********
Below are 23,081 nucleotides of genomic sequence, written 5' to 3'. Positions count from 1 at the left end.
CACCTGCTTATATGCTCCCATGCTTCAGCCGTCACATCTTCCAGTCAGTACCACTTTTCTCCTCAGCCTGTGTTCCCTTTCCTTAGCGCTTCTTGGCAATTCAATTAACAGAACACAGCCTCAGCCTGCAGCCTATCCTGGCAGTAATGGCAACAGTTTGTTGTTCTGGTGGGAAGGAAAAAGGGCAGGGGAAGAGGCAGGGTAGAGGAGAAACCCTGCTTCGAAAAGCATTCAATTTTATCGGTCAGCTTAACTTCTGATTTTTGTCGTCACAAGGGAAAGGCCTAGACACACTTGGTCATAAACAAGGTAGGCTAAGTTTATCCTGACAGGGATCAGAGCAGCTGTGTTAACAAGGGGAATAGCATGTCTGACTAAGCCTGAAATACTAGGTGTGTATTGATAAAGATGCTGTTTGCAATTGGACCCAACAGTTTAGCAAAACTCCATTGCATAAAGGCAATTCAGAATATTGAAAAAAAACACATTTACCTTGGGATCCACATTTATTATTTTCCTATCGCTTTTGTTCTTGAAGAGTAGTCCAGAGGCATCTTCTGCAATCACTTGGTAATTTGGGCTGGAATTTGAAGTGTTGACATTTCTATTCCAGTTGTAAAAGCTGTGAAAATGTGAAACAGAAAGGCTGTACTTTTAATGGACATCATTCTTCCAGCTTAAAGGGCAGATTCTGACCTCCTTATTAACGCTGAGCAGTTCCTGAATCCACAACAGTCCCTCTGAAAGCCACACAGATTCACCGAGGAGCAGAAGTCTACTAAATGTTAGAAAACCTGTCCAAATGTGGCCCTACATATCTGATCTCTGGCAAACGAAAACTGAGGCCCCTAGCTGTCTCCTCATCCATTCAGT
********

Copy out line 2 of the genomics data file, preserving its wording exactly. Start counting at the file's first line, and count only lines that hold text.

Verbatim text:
CACCTGCTTATATGCTCCCATGCTTCAGCCGTCACATCTTCCAGTCAGTACCACTTTTCTCCTCAGCCTGTGTTCCCTTTCCTTAGCGCTTCTTGGCAATTCAATTAACAGAACACAGCCTCAGCCTGCAGCCTATCCTGGCAGTAATGGCAACAGTTTGTTGTTCTGGTGGGAAGGAAAAAGGGCAGGGGAAGAGGCAGGGTAGAGGAGAAACCCTGCTTCGAAAAGCATTCAATTTTATCGGTCAGCTTAACTTCTGATTTTTGTCGTCACAAGGGAAAGGCCTAGACACACTTGGTCATAAACAAGGTAGGCTAAGTTTATCCTGACAGGGATCAGAGCAGCTGTGTTAACAAGGGGAATAGCATGTCTGACTAAGCCTGAAATACTAGGTGTGTATTGATAAAGATGCTGTTTGCAATTGGACCCAACAGTTTAGCAAAACTCCATTGCATAAAGGCAATTCAGAATATTGAAAAAAAACACATTTACCTTGGGATCCACATTTATTATTTTCCTATCGCTTTTGTTCTTGAAGAGTAGTCCAGAGGCATCTTCTGCAATCACTTGGTAATTTGGGCTGGAATTTGAAGTGTTGACATTTCTATTCCAGTTGTAAAAGCTGTGAAAATGTGAAACAGAAAGGCTGTACTTTTAATGGACATCATTCTTCCAGCTTAAAGGGCAGATTCTGACCTCCTTATTAACGCTGAGCAGTTCCTGAATCCACAACAGTCCCTCTGAAAGCCACACAGATTCACCGAGGAGCAGAAGTCTACTAAATGTTAGAAAACCTGTCCAAATGTGGCCCTACATATCTGATCTCTGGCAAACGAAAACTGAGGCCCCTAGCTGTCTCCTCATCCATTCAGT